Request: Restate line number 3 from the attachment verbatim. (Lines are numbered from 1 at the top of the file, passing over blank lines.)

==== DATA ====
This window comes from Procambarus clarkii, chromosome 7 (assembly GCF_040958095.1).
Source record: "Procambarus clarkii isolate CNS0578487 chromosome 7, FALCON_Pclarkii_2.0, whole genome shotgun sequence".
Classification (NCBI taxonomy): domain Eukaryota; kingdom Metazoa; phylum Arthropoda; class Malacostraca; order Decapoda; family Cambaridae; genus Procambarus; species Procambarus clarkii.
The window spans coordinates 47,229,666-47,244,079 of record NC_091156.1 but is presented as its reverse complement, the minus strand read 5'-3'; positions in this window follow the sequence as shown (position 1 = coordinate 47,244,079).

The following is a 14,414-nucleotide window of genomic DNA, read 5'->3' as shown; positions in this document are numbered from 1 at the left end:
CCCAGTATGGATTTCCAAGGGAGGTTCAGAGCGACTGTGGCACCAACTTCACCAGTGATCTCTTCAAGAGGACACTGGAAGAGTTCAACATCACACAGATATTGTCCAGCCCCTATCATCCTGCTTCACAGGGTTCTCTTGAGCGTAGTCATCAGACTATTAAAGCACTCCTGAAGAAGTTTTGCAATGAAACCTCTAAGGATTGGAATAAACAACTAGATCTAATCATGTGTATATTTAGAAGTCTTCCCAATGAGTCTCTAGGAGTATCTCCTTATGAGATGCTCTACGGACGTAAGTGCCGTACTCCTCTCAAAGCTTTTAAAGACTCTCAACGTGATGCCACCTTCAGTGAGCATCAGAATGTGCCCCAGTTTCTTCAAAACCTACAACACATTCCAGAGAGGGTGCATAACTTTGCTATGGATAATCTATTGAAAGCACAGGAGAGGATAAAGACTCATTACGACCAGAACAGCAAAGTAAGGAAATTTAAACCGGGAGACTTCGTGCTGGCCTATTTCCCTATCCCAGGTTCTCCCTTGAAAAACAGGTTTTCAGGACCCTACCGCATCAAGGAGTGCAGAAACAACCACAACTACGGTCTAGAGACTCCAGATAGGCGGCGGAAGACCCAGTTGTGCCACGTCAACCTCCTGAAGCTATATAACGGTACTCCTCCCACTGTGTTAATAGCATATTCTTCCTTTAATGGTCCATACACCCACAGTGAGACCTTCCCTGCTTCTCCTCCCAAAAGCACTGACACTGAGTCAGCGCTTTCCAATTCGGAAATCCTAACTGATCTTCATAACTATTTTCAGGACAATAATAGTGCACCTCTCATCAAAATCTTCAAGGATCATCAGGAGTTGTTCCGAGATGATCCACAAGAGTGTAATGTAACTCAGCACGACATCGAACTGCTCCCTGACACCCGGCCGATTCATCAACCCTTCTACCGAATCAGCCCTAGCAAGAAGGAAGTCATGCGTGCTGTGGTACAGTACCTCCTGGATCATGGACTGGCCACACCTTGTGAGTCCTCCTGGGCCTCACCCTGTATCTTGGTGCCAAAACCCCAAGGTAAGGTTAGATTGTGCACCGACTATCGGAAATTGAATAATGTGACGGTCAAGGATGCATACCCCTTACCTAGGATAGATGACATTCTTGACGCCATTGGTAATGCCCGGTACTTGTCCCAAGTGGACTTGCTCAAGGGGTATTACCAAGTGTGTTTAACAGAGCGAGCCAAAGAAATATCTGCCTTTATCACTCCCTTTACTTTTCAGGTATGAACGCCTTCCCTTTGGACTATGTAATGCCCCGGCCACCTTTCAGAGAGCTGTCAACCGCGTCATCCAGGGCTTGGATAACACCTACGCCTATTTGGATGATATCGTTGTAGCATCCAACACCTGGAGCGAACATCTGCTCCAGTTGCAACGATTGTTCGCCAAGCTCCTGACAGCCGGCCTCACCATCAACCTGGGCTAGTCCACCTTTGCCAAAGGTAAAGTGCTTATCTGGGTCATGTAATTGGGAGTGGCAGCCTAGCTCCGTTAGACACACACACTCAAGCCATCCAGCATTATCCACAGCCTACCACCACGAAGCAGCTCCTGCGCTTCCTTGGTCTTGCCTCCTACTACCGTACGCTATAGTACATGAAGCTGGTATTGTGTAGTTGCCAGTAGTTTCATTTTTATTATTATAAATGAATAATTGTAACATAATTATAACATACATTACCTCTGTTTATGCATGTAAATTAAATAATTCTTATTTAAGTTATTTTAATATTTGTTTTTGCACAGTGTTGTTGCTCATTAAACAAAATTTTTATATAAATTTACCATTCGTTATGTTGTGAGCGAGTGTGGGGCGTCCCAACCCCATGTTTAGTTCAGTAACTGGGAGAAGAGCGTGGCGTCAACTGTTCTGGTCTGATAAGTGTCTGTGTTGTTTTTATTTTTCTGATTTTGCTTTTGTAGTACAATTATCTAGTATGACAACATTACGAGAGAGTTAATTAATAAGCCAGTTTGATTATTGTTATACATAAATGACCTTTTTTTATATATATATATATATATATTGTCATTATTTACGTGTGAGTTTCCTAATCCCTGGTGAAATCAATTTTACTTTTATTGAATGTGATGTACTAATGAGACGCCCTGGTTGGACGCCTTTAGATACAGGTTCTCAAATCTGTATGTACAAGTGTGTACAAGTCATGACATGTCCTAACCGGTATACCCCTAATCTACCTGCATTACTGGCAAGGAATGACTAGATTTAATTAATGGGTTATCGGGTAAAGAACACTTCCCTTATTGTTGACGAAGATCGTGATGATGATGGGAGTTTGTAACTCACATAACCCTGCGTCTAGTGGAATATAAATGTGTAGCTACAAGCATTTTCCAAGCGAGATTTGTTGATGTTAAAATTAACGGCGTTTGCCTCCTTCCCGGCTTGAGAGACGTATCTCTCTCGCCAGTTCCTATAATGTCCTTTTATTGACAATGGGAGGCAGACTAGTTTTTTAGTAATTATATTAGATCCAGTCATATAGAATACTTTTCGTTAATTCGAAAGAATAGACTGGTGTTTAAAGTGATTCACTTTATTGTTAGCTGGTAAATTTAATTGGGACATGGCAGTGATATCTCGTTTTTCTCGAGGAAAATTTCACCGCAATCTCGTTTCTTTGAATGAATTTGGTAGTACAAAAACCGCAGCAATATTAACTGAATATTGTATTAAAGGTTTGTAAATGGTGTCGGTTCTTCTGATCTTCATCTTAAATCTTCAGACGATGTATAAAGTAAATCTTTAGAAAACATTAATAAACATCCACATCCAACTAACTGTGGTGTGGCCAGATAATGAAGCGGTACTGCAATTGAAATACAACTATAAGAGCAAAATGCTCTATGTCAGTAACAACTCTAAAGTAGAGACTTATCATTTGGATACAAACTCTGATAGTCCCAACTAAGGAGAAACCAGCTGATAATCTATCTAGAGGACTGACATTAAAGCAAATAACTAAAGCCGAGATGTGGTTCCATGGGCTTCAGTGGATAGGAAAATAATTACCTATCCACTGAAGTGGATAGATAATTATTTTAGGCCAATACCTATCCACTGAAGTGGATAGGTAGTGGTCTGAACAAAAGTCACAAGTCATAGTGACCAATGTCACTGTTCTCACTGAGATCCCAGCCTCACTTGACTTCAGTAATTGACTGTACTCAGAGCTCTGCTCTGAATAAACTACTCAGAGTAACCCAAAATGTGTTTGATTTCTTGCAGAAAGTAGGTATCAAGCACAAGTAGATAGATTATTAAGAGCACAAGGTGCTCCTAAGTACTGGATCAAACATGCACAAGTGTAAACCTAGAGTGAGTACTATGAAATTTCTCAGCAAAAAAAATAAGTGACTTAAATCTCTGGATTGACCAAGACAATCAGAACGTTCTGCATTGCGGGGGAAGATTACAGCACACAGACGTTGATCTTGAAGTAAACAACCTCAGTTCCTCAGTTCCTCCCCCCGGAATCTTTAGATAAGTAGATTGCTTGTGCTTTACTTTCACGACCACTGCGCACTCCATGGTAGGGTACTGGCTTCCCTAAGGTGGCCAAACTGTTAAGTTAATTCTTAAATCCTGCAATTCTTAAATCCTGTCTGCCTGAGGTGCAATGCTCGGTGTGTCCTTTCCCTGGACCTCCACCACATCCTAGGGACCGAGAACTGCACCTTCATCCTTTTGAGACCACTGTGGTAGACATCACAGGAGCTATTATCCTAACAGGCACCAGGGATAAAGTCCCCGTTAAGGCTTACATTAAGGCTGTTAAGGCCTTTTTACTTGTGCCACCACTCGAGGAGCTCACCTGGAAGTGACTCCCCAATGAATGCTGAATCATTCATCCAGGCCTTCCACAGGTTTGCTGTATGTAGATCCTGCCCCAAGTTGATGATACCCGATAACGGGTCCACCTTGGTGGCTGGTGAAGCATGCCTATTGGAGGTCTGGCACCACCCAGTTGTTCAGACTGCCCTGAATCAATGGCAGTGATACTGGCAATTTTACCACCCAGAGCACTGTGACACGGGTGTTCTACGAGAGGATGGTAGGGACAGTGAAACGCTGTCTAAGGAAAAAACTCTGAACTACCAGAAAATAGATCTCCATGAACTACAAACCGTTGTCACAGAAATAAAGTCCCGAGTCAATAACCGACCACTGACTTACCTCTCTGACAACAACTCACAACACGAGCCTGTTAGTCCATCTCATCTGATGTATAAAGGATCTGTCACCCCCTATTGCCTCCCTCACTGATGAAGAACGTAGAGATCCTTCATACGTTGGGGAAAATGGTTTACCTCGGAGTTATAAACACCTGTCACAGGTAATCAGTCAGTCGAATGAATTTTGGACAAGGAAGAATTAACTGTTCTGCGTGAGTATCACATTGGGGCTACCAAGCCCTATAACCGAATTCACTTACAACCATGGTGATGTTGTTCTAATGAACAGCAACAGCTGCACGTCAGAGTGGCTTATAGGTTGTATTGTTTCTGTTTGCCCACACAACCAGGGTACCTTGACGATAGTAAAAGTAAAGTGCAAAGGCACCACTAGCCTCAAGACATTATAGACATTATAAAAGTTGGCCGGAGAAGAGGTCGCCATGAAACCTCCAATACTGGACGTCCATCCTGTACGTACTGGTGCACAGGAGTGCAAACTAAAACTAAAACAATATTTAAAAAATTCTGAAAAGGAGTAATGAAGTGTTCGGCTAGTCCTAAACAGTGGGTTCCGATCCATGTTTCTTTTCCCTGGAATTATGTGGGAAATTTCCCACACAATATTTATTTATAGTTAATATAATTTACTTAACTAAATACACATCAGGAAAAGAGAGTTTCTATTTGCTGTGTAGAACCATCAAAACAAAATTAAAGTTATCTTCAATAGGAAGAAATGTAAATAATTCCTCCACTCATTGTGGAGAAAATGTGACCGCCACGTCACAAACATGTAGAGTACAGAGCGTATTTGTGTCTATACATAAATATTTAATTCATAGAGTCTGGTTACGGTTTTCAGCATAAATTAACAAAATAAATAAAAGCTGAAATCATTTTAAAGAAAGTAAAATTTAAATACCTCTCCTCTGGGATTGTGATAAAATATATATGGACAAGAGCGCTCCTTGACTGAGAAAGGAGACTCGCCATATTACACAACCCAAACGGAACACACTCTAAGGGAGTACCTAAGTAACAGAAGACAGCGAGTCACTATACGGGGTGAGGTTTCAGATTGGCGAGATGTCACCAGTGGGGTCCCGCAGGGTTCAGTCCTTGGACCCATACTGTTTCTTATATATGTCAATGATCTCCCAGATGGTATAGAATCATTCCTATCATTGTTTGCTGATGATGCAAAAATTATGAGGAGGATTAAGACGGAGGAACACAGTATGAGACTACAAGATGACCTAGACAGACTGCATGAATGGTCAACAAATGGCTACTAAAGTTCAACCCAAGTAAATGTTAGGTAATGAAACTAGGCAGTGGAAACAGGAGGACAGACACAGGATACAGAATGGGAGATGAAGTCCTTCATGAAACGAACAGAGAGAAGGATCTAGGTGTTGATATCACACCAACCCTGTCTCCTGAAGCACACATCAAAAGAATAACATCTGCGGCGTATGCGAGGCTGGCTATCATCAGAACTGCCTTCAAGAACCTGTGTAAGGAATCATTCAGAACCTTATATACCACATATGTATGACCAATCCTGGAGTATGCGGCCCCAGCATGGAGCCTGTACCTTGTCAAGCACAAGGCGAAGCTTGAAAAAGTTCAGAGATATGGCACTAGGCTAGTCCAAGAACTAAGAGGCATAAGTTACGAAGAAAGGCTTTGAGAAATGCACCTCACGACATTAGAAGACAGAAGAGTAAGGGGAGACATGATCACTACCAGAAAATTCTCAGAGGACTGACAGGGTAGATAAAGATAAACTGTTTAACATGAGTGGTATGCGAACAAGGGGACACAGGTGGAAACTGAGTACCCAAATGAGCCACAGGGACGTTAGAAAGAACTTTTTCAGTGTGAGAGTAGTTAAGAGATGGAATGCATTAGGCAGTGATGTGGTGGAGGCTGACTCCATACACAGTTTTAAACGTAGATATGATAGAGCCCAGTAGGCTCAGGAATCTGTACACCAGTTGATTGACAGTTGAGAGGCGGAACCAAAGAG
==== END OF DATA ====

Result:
Classification (NCBI taxonomy): domain Eukaryota; kingdom Metazoa; phylum Arthropoda; class Malacostraca; order Decapoda; family Cambaridae; genus Procambarus; species Procambarus clarkii.